Has Fifty Shades women's sexuality?

While you might be thinking “not another Fifty Shades of Grey article,” its phenomenal response has raised some valid questions about whether it’s helped or hindered the advancement of women’s sexuality. Is all this female sexual submissiveness actually doing us more harm than good? Or should women embrace it as an opportunity to speak up and finally demand to be seen as sexual beings? We turned to a few experts to find out.

RELATED: Are Women Holding Back Advances In Female Sexuality?

First up is the opinion of Dr Debby Herbenick, researcher and author of Sex Made Easy. “Fifty Shades is getting a lot of people thinking and talking more openly about sex, sexuality, desire and interest,” she told the Washington Post. She sees this as a positive for female sexuality because more women are beginning to open up (so to speak) to “feel comfortable enjoying something about sexual fantasy and arousal.”

This opinion isn’t difficult to support. If you have a look on the net there are a host of others in the field of women’s sexuality giving their thumbs up to Fifty Shades. Their main argument being that the book has provided an opportunity for women to finally speak up as sexual beings.

Women are also taking it that step further and becoming more sexually confident. The phenomenon has apparently been great for the sex toy industry, ironically aimed at women, and has boosted sales remarkably. Plus, there are now a lot more couples beginning to experiment with introductory forms of bondage. Increased communication about sex seems to be the determining factor for a lot of advocates, suggesting Fifty Shades of Grey has made a positive impact on women’s sexuality overall.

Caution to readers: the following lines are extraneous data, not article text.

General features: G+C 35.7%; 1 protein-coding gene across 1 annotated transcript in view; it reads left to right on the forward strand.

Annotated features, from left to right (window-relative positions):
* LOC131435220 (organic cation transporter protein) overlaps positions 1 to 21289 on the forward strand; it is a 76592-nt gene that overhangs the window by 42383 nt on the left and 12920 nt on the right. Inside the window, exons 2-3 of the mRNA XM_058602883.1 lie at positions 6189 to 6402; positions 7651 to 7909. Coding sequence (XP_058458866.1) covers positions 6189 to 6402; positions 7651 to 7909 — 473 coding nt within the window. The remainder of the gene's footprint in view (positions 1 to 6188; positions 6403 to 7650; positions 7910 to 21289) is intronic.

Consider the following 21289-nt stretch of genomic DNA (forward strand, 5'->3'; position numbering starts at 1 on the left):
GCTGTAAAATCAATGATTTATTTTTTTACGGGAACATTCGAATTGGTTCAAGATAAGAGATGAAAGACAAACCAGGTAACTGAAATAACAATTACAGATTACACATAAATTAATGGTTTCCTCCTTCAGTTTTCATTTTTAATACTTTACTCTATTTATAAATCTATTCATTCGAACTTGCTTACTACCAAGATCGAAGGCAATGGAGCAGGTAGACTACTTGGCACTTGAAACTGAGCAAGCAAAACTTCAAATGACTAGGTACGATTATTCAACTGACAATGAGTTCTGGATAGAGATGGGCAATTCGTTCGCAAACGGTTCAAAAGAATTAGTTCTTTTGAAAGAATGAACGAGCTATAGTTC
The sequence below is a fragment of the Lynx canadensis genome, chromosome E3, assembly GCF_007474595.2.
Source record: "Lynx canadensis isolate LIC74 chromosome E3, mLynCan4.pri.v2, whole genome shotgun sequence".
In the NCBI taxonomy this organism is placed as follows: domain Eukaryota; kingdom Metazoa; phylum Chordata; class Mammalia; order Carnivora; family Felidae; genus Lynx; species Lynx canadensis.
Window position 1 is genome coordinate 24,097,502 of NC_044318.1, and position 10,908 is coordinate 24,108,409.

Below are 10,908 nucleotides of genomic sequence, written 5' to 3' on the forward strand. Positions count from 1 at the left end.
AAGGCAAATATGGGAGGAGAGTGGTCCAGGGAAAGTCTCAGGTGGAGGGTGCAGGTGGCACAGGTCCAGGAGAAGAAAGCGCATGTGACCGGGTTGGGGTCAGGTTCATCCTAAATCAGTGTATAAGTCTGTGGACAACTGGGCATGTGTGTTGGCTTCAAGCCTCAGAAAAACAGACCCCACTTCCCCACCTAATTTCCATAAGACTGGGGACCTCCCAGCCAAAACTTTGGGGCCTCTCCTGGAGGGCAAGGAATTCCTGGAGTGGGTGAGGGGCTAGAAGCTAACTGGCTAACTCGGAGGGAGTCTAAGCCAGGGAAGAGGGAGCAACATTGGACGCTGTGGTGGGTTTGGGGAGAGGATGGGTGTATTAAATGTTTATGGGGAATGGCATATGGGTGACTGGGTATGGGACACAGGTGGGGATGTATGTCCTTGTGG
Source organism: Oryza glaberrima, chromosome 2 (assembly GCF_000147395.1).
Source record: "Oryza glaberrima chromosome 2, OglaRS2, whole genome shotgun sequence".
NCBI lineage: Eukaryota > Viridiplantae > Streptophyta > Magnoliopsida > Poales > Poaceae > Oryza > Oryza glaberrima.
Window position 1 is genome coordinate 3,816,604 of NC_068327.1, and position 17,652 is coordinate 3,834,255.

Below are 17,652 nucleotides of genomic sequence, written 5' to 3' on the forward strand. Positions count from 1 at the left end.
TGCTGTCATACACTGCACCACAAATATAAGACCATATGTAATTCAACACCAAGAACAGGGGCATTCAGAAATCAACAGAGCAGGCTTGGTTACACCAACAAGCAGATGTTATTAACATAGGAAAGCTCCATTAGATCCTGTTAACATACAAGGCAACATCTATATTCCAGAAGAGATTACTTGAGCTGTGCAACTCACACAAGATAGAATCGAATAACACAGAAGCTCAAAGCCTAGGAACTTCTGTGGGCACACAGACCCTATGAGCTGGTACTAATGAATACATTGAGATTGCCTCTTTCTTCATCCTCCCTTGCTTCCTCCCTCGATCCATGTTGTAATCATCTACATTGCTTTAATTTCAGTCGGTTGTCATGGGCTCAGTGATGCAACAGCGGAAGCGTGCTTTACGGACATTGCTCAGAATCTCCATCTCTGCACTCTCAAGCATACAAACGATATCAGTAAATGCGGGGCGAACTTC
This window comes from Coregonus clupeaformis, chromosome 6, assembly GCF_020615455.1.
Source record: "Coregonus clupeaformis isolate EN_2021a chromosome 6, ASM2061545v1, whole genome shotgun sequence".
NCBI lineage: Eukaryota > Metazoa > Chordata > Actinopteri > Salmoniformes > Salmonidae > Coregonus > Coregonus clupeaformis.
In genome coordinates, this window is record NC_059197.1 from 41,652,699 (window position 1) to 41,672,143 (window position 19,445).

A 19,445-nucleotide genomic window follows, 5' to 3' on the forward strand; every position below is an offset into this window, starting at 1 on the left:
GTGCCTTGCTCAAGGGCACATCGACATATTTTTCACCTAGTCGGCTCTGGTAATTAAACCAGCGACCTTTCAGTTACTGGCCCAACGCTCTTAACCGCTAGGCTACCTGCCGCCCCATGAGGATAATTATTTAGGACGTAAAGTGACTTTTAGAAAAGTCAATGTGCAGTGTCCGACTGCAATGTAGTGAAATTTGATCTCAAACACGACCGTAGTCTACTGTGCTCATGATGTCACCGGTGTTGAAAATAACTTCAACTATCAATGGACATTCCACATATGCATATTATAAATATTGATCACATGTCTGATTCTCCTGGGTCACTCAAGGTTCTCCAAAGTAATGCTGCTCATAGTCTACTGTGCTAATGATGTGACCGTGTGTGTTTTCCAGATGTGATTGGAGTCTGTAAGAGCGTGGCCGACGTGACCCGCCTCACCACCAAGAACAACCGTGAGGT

Then there are opinions like that of Megan Maas, a sexuality educator. Standing against popular media like Fifty Shades and it’s positive impact on women’s sexuality, Mass questions it’s overall effect on increased violence and abuse towards women in an article for the Huffington Post. This opinion has also been shared by many. Given the high rate of domestic violence and abuse against women in many countries this is a particularly valid argument.

Women are still being victimised, abused and raped and it continues to go unreported at alarming rates. Plus, even when women do report that they are still being victimised, many never see their day in court or justice done for crimes against them.

Additionally, regardless of the impact the erotic novel turned movie has had on women’s ability to talk about sex, they remain treated unequally when it comes to labeling sexual behaviour – men are still called studs and women sluts in similar situations. We really can’t say with conviction that anything has changed here. Therefore, is this indicative of advancement in women’s sexuality? Probably not.

Either argument is valid regarding Fifty Shades of Grey’s overall impact on women’s sexuality. Yes, women can possibly talk about sex more openly; however, the fact that there is such widespread abuse and violence toward woman is a testimony that more than talking is needed. Fifty Shades might be popular entertainment for some, but it also serves as a grim reminder that we clearly have a long way to go before female submission is a mere choice.

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